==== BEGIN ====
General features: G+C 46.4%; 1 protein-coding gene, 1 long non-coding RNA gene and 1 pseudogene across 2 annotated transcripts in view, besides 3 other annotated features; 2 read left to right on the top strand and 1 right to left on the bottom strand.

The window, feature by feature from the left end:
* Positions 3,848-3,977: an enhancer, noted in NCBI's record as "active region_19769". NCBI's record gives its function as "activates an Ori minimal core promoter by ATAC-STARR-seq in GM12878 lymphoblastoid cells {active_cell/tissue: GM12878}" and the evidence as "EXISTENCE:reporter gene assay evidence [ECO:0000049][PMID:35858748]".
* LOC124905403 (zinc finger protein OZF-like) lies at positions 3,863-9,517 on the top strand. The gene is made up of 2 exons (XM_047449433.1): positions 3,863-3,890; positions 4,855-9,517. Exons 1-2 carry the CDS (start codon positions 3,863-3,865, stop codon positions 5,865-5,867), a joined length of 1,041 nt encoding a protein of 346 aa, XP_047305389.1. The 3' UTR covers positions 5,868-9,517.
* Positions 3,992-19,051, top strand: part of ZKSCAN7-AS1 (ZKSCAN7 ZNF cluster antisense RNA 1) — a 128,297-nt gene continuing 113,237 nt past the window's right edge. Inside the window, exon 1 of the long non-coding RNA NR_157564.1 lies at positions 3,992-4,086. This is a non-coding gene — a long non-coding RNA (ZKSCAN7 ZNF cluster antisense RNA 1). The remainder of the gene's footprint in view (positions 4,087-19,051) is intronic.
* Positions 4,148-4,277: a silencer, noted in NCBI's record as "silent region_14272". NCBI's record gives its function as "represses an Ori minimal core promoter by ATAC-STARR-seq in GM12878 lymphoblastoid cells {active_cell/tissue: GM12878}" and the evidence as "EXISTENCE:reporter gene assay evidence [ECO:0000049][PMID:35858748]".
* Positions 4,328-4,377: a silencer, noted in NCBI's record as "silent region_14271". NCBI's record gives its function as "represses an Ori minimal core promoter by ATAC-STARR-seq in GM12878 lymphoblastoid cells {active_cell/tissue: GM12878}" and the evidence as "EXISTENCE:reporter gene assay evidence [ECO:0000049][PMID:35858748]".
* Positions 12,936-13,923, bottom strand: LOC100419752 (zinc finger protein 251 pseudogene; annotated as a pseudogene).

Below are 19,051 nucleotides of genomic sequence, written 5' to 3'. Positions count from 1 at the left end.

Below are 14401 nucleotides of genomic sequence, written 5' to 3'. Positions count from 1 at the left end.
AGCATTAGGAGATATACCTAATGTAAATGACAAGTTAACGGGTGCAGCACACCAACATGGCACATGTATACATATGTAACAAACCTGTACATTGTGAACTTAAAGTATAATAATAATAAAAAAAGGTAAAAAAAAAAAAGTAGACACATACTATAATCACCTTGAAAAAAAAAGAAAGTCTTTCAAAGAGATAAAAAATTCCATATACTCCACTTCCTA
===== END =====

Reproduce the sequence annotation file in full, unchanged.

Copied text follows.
General features: G+C 46.4%; 1 protein-coding gene, 1 long non-coding RNA gene and 1 pseudogene across 2 annotated transcripts in view, besides 3 other annotated features; 2 read left to right on the top strand and 1 right to left on the bottom strand.

The window, feature by feature from the left end:
* Positions 3,848-3,977: an enhancer, noted in NCBI's record as "active region_19769". NCBI's record gives its function as "activates an Ori minimal core promoter by ATAC-STARR-seq in GM12878 lymphoblastoid cells {active_cell/tissue: GM12878}" and the evidence as "EXISTENCE:reporter gene assay evidence [ECO:0000049][PMID:35858748]".
* LOC124905403 (zinc finger protein OZF-like) lies at positions 3,863-9,517 on the top strand. The gene is made up of 2 exons (XM_047449433.1): positions 3,863-3,890; positions 4,855-9,517. Exons 1-2 carry the CDS (start codon positions 3,863-3,865, stop codon positions 5,865-5,867), a joined length of 1,041 nt encoding a protein of 346 aa, XP_047305389.1. The 3' UTR covers positions 5,868-9,517.
* Positions 3,992-19,051, top strand: part of ZKSCAN7-AS1 (ZKSCAN7 ZNF cluster antisense RNA 1) — a 128,297-nt gene continuing 113,237 nt past the window's right edge. Inside the window, exon 1 of the long non-coding RNA NR_157564.1 lies at positions 3,992-4,086. This is a non-coding gene — a long non-coding RNA (ZKSCAN7 ZNF cluster antisense RNA 1). The remainder of the gene's footprint in view (positions 4,087-19,051) is intronic.
* Positions 4,148-4,277: a silencer, noted in NCBI's record as "silent region_14272". NCBI's record gives its function as "represses an Ori minimal core promoter by ATAC-STARR-seq in GM12878 lymphoblastoid cells {active_cell/tissue: GM12878}" and the evidence as "EXISTENCE:reporter gene assay evidence [ECO:0000049][PMID:35858748]".
* Positions 4,328-4,377: a silencer, noted in NCBI's record as "silent region_14271". NCBI's record gives its function as "represses an Ori minimal core promoter by ATAC-STARR-seq in GM12878 lymphoblastoid cells {active_cell/tissue: GM12878}" and the evidence as "EXISTENCE:reporter gene assay evidence [ECO:0000049][PMID:35858748]".
* Positions 12,936-13,923, bottom strand: LOC100419752 (zinc finger protein 251 pseudogene; annotated as a pseudogene).

Below are 19,051 nucleotides of genomic sequence, written 5' to 3'. Positions count from 1 at the left end.

Below are 14401 nucleotides of genomic sequence, written 5' to 3'. Positions count from 1 at the left end.
AGCATTAGGAGATATACCTAATGTAAATGACAAGTTAACGGGTGCAGCACACCAACATGGCACATGTATACATATGTAACAAACCTGTACATTGTGAACTTAAAGTATAATAATAATAAAAAAAGGTAAAAAAAAAAAAGTAGACACATACTATAATCACCTTGAAAAAAAAAGAAAGTCTTTCAAAGAGATAAAAAATTCCATATACTCCACTTCCTA